Reopening Schools Post Disaster

America’s schools face unprecedented natural and human-made disasters. Read how trauma-informed educators are at the forefront of recovery.

Karen Gross, far left, engaged in post-session discussion at the Trauma-Sensitive Schools conference in Washington, D.C.

Disaster affects us all — directly and vicariously.

My topic was strategies for reopening schools all across the entire educational pipeline following a natural or human-made disaster — from hurricanes to floods to shootings, and yes, even events such as the Kavanaugh hearings. It is a topic on which I have worked, as in hands-on. Given the rise in disasters and the newfound interest in and focus on trauma, it is a topic that is not going away. Disasters affect us all — directly and vicariously.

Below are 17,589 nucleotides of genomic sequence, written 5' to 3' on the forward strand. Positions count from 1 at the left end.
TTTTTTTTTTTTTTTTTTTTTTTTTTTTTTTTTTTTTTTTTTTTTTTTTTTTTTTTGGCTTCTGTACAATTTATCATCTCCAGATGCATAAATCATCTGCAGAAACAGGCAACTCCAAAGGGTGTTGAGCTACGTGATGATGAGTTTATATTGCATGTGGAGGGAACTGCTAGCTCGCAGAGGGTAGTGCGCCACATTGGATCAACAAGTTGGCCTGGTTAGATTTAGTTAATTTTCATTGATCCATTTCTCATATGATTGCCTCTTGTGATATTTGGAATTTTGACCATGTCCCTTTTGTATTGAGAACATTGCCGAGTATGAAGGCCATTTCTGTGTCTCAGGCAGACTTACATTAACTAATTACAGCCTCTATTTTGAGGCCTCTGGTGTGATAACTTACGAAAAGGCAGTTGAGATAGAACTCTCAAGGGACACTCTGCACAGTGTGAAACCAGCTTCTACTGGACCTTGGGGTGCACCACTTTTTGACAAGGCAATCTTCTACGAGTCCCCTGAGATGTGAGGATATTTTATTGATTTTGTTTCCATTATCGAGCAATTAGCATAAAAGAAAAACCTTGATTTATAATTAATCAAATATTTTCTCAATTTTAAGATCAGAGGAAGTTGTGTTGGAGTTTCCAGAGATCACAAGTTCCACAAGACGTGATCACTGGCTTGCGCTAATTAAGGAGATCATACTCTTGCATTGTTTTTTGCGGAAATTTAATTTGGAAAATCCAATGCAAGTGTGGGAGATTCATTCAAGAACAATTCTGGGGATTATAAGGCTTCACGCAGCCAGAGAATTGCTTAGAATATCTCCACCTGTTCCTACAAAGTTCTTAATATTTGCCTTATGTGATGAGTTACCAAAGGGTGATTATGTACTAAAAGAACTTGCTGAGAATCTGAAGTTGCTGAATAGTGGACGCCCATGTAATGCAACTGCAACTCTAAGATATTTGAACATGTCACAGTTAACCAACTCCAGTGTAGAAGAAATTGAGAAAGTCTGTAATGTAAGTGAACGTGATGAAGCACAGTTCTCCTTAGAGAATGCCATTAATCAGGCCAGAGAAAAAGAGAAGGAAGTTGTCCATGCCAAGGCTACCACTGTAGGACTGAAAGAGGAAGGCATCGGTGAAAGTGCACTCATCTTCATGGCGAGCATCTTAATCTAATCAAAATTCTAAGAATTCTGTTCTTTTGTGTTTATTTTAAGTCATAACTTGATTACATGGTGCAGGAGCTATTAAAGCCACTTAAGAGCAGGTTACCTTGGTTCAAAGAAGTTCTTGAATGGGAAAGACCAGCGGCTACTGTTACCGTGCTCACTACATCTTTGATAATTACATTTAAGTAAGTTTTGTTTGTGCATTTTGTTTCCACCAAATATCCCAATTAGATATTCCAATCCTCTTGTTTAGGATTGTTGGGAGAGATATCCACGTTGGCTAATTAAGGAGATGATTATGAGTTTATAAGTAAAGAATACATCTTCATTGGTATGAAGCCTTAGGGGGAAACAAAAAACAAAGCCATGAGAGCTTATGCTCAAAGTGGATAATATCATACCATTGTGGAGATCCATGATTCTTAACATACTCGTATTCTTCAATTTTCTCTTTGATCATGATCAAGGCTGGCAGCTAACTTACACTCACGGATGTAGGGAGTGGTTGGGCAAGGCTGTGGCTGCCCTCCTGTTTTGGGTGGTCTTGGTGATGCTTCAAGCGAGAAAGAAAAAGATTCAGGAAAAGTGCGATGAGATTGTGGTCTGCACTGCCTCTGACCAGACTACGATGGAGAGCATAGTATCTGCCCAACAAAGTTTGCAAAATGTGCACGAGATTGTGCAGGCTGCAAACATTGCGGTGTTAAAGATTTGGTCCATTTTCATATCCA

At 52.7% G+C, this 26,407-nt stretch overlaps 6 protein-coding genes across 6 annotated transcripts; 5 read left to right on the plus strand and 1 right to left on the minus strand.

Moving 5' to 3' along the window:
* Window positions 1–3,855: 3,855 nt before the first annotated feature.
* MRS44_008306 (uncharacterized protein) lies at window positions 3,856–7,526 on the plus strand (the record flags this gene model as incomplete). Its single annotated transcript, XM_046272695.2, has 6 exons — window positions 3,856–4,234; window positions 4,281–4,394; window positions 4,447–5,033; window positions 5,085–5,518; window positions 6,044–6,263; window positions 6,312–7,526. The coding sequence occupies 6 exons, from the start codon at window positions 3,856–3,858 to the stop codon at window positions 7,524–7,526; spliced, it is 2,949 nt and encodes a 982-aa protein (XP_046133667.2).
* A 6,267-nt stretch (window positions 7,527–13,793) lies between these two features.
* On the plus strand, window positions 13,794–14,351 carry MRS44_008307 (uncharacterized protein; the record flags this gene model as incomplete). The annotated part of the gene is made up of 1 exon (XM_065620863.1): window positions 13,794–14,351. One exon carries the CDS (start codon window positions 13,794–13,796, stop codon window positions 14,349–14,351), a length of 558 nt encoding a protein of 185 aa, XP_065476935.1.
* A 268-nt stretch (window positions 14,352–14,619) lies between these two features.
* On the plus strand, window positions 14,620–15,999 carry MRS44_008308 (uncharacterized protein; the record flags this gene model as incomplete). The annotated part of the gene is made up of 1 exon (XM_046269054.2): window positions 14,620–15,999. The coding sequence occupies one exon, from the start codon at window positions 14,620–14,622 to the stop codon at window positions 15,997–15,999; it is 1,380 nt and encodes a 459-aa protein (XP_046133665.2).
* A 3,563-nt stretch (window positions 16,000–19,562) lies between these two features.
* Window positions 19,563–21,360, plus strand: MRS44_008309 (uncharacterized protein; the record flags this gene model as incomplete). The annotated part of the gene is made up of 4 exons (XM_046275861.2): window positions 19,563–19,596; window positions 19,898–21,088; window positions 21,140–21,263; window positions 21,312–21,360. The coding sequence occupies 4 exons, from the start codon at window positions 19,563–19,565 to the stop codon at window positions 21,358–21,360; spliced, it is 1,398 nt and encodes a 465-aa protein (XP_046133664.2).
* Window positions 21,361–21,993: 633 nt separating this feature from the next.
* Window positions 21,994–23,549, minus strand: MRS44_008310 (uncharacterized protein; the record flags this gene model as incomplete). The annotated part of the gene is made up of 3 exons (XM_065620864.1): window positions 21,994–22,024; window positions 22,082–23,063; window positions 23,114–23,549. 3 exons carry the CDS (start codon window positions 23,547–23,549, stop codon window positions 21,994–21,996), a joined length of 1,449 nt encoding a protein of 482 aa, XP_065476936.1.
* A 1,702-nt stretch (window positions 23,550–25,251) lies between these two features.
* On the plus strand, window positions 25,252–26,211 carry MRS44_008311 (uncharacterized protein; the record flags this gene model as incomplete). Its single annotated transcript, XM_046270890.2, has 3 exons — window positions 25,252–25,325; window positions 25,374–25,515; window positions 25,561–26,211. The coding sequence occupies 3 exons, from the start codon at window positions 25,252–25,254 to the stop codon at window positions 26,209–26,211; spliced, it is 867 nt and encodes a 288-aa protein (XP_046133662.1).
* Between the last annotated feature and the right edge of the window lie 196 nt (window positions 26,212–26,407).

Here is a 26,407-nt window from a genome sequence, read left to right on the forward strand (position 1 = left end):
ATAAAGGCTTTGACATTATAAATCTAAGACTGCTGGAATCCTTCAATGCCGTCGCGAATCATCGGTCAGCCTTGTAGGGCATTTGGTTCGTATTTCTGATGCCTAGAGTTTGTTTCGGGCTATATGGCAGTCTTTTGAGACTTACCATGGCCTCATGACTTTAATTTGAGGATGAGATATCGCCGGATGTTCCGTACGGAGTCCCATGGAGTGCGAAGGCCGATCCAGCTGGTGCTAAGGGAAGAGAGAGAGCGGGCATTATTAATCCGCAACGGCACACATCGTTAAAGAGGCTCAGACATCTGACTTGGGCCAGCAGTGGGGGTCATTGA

We are more beautiful for being broken.

Sample of Kintsugi pottery by Haragayato, Wikimedia Commons

Trauma is not short-lived. Recovery isn’t easy or fast.

But, with all the strategies, I actually think the most powerful message for attendees is that trauma is not short-lived and recovery is neither easy nor fast. Indeed, we want speedy recovery. We want to move beyond to avoid the memories. But, the reality is that if we don’t process trauma, it lingers and its effects are profoundly negative. What’s more, the speed of processing depends on the person.



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Karen Gross

Author, Educator & Commentator; Former President, Southern Vermont College; Former Senior Policy Advisor, US Dept. of Education; Former Law Professor